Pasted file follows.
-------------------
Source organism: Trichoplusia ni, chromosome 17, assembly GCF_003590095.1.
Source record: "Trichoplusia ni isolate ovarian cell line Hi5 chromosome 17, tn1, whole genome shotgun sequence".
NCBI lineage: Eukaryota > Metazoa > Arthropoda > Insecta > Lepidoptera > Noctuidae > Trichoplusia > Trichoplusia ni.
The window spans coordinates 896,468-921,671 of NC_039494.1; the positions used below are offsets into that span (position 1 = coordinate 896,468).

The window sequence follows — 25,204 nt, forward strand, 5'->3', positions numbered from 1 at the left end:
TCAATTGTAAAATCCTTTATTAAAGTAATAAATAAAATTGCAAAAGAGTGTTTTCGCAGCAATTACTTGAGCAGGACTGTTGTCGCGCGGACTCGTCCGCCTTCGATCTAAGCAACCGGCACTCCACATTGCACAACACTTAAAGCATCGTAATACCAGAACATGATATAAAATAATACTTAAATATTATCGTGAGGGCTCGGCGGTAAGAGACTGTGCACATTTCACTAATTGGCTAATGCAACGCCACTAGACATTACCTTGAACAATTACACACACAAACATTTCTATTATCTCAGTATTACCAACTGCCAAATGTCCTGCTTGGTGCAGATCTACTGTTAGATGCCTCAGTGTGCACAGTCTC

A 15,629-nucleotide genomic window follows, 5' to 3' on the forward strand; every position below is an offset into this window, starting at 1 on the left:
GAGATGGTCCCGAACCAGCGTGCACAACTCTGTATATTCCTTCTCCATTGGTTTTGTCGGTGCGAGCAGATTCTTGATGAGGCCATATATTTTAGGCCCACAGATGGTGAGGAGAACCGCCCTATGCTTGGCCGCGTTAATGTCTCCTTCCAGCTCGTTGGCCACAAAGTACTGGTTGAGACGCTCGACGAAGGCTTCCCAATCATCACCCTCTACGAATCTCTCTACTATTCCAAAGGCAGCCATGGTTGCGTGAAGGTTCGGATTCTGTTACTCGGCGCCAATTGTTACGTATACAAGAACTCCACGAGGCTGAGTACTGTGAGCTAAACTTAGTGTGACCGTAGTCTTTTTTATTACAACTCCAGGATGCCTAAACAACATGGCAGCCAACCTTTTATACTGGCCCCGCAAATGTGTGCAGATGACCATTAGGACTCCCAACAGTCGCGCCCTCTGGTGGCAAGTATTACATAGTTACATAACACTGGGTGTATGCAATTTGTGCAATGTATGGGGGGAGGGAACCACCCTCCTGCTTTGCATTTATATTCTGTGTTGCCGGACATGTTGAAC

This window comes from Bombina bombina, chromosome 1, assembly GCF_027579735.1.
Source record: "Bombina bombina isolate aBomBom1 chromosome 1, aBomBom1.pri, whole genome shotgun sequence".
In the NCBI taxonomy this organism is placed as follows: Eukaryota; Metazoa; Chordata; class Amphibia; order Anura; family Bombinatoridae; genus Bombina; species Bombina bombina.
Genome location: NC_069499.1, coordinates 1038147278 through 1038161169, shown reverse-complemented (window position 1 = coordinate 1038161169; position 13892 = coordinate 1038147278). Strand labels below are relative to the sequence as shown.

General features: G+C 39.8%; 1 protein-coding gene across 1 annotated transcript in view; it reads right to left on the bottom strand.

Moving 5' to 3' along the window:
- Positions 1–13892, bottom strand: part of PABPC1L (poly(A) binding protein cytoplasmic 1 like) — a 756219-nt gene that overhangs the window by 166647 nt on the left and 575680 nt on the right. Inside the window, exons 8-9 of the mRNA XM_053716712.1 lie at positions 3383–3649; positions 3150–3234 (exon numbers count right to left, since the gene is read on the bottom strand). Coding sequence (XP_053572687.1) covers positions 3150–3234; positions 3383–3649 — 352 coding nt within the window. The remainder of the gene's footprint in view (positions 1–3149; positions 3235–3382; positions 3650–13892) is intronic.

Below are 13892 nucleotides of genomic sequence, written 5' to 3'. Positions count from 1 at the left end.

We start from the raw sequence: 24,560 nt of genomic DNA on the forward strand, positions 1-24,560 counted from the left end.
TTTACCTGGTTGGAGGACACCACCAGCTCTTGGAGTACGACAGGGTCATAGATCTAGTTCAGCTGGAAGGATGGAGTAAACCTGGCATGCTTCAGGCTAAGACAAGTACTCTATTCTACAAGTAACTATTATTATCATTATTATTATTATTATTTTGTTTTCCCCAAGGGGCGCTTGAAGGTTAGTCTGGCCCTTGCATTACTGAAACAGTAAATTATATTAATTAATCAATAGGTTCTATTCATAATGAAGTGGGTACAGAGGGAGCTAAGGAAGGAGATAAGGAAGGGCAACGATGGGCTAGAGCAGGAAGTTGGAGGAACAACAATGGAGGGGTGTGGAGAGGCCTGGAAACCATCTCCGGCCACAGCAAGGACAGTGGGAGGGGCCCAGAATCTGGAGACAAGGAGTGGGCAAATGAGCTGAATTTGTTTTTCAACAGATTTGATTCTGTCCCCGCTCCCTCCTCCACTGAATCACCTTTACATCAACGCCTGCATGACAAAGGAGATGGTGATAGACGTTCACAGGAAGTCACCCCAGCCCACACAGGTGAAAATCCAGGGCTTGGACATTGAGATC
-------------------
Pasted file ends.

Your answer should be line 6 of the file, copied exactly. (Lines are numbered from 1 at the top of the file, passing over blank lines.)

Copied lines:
TCAATTGTAAAATCCTTTATTAAAGTAATAAATAAAATTGCAAAAGAGTGTTTTCGCAGCAATTACTTGAGCAGGACTGTTGTCGCGCGGACTCGTCCGCCTTCGATCTAAGCAACCGGCACTCCACATTGCACAACACTTAAAGCATCGTAATACCAGAACATGATATAAAATAATACTTAAATATTATCGTGAGGGCTCGGCGGTAAGAGACTGTGCACATTTCACTAATTGGCTAATGCAACGCCACTAGACATTACCTTGAACAATTACACACACAAACATTTCTATTATCTCAGTATTACCAACTGCCAAATGTCCTGCTTGGTGCAGATCTACTGTTAGATGCCTCAGTGTGCACAGTCTC